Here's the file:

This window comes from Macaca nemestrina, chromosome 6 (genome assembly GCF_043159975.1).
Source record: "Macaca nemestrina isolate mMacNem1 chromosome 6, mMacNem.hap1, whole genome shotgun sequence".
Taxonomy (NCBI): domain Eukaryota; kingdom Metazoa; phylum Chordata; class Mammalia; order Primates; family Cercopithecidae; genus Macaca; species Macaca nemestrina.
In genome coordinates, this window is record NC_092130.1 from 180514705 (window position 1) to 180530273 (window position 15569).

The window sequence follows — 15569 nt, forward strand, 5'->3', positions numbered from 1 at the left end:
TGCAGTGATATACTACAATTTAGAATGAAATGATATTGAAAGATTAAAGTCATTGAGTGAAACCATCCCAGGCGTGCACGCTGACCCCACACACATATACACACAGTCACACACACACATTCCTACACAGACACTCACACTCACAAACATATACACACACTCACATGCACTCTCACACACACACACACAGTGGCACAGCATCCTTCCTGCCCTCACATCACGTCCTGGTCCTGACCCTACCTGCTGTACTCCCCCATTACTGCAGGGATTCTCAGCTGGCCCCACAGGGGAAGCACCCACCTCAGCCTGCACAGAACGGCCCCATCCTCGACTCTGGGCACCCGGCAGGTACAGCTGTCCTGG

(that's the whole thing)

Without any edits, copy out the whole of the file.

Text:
This window comes from Macaca nemestrina, chromosome 6 (genome assembly GCF_043159975.1).
Source record: "Macaca nemestrina isolate mMacNem1 chromosome 6, mMacNem.hap1, whole genome shotgun sequence".
Taxonomy (NCBI): domain Eukaryota; kingdom Metazoa; phylum Chordata; class Mammalia; order Primates; family Cercopithecidae; genus Macaca; species Macaca nemestrina.
In genome coordinates, this window is record NC_092130.1 from 180514705 (window position 1) to 180530273 (window position 15569).

The window sequence follows — 15569 nt, forward strand, 5'->3', positions numbered from 1 at the left end:
TGCAGTGATATACTACAATTTAGAATGAAATGATATTGAAAGATTAAAGTCATTGAGTGAAACCATCCCAGGCGTGCACGCTGACCCCACACACATATACACACAGTCACACACACACATTCCTACACAGACACTCACACTCACAAACATATACACACACTCACATGCACTCTCACACACACACACACAGTGGCACAGCATCCTTCCTGCCCTCACATCACGTCCTGGTCCTGACCCTACCTGCTGTACTCCCCCATTACTGCAGGGATTCTCAGCTGGCCCCACAGGGGAAGCACCCACCTCAGCCTGCACAGAACGGCCCCATCCTCGACTCTGGGCACCCGGCAGGTACAGCTGTCCTGG